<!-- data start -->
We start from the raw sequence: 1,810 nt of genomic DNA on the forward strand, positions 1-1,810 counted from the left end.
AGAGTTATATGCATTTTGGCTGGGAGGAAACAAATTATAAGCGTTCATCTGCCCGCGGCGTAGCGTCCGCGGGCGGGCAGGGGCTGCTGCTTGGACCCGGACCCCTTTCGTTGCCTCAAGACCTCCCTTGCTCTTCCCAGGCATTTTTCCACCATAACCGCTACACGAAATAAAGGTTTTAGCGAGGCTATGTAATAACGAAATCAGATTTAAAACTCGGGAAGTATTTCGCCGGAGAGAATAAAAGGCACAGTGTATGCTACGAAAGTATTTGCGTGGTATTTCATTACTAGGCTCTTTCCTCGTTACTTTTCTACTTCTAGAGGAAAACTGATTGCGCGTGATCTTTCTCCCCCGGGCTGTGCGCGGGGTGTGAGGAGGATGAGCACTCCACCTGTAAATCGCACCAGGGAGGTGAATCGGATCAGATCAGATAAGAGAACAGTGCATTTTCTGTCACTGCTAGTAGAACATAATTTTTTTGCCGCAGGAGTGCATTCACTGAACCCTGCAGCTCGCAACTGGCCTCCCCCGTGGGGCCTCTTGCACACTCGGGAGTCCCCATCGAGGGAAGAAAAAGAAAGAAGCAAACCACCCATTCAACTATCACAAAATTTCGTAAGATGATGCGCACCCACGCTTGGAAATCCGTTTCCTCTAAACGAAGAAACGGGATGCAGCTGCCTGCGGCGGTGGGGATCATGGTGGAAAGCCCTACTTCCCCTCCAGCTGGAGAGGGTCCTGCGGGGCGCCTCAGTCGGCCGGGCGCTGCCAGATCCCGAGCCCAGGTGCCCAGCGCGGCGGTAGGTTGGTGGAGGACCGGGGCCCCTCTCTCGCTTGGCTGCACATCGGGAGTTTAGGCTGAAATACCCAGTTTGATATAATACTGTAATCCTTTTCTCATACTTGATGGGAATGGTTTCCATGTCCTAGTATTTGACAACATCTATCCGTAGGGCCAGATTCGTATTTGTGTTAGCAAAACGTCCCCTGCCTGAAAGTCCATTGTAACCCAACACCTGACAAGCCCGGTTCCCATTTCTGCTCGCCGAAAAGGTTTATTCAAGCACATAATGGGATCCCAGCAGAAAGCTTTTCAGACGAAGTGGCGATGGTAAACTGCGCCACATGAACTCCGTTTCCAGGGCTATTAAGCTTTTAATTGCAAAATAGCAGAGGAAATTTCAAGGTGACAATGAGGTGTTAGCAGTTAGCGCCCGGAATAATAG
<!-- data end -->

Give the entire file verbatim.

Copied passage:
We start from the raw sequence: 1,810 nt of genomic DNA on the forward strand, positions 1-1,810 counted from the left end.
AGAGTTATATGCATTTTGGCTGGGAGGAAACAAATTATAAGCGTTCATCTGCCCGCGGCGTAGCGTCCGCGGGCGGGCAGGGGCTGCTGCTTGGACCCGGACCCCTTTCGTTGCCTCAAGACCTCCCTTGCTCTTCCCAGGCATTTTTCCACCATAACCGCTACACGAAATAAAGGTTTTAGCGAGGCTATGTAATAACGAAATCAGATTTAAAACTCGGGAAGTATTTCGCCGGAGAGAATAAAAGGCACAGTGTATGCTACGAAAGTATTTGCGTGGTATTTCATTACTAGGCTCTTTCCTCGTTACTTTTCTACTTCTAGAGGAAAACTGATTGCGCGTGATCTTTCTCCCCCGGGCTGTGCGCGGGGTGTGAGGAGGATGAGCACTCCACCTGTAAATCGCACCAGGGAGGTGAATCGGATCAGATCAGATAAGAGAACAGTGCATTTTCTGTCACTGCTAGTAGAACATAATTTTTTTGCCGCAGGAGTGCATTCACTGAACCCTGCAGCTCGCAACTGGCCTCCCCCGTGGGGCCTCTTGCACACTCGGGAGTCCCCATCGAGGGAAGAAAAAGAAAGAAGCAAACCACCCATTCAACTATCACAAAATTTCGTAAGATGATGCGCACCCACGCTTGGAAATCCGTTTCCTCTAAACGAAGAAACGGGATGCAGCTGCCTGCGGCGGTGGGGATCATGGTGGAAAGCCCTACTTCCCCTCCAGCTGGAGAGGGTCCTGCGGGGCGCCTCAGTCGGCCGGGCGCTGCCAGATCCCGAGCCCAGGTGCCCAGCGCGGCGGTAGGTTGGTGGAGGACCGGGGCCCCTCTCTCGCTTGGCTGCACATCGGGAGTTTAGGCTGAAATACCCAGTTTGATATAATACTGTAATCCTTTTCTCATACTTGATGGGAATGGTTTCCATGTCCTAGTATTTGACAACATCTATCCGTAGGGCCAGATTCGTATTTGTGTTAGCAAAACGTCCCCTGCCTGAAAGTCCATTGTAACCCAACACCTGACAAGCCCGGTTCCCATTTCTGCTCGCCGAAAAGGTTTATTCAAGCACATAATGGGATCCCAGCAGAAAGCTTTTCAGACGAAGTGGCGATGGTAAACTGCGCCACATGAACTCCGTTTCCAGGGCTATTAAGCTTTTAATTGCAAAATAGCAGAGGAAATTTCAAGGTGACAATGAGGTGTTAGCAGTTAGCGCCCGGAATAATAG